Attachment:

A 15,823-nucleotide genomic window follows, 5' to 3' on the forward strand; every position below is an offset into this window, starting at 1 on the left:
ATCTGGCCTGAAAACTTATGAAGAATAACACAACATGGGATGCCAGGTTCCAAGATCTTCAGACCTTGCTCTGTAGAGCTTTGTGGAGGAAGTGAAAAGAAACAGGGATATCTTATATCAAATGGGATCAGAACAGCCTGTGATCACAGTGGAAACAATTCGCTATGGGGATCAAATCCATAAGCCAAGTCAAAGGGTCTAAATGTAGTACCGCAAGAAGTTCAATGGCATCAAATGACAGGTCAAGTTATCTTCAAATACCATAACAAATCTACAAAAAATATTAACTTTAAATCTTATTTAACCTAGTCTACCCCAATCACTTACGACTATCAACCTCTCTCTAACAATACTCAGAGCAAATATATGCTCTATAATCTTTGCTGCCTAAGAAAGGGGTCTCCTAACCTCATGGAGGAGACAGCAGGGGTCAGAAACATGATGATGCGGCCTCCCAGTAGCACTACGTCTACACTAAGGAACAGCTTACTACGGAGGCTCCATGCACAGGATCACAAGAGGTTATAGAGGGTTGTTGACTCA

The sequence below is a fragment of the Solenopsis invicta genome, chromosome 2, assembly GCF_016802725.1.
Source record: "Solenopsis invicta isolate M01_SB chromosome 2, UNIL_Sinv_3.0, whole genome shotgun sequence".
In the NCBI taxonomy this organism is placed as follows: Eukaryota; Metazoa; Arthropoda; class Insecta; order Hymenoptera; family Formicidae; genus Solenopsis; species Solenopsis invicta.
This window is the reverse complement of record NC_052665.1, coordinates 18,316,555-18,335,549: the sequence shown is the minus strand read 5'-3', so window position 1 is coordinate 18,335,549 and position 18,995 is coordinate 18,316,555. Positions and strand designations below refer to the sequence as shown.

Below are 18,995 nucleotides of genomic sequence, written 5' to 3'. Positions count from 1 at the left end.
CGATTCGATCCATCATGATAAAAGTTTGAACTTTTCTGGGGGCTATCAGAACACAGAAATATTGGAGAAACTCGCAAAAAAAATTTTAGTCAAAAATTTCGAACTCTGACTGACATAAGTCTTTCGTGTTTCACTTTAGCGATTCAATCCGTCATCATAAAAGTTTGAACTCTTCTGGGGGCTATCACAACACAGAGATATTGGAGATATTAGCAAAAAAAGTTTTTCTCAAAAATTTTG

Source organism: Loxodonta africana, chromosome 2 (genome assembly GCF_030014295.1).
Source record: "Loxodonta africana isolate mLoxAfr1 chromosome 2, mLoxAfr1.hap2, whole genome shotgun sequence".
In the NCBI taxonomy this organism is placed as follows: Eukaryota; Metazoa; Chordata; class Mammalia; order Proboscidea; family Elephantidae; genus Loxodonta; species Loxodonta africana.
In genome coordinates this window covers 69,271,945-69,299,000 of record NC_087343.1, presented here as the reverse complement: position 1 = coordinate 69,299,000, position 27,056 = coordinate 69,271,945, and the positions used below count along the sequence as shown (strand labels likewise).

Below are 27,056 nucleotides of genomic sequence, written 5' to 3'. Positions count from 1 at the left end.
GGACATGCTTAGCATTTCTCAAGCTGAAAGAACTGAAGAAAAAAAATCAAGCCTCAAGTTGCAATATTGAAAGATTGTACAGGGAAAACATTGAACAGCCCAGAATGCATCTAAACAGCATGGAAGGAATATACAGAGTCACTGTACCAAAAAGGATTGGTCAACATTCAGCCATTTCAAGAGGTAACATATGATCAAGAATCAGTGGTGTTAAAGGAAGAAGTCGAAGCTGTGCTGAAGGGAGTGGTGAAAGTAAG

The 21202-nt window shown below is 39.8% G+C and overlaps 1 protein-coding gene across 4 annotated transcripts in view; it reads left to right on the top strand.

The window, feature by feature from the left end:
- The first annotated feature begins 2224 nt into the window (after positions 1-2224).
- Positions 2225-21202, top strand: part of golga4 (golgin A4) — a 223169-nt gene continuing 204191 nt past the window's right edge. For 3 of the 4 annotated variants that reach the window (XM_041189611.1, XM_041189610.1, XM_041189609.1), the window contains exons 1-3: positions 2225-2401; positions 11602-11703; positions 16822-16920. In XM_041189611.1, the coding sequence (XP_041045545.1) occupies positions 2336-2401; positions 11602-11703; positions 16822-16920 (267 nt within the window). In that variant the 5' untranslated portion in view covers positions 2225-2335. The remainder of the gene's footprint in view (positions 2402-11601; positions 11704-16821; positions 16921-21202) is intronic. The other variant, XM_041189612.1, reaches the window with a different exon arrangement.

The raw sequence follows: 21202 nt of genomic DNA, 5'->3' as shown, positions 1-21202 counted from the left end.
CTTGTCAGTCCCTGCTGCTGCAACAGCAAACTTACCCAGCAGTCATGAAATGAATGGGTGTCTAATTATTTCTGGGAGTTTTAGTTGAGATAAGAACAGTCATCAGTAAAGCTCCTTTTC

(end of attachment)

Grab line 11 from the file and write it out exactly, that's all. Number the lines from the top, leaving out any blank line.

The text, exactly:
In the NCBI taxonomy this organism is placed as follows: Eukaryota; Metazoa; Chordata; class Mammalia; order Proboscidea; family Elephantidae; genus Loxodonta; species Loxodonta africana.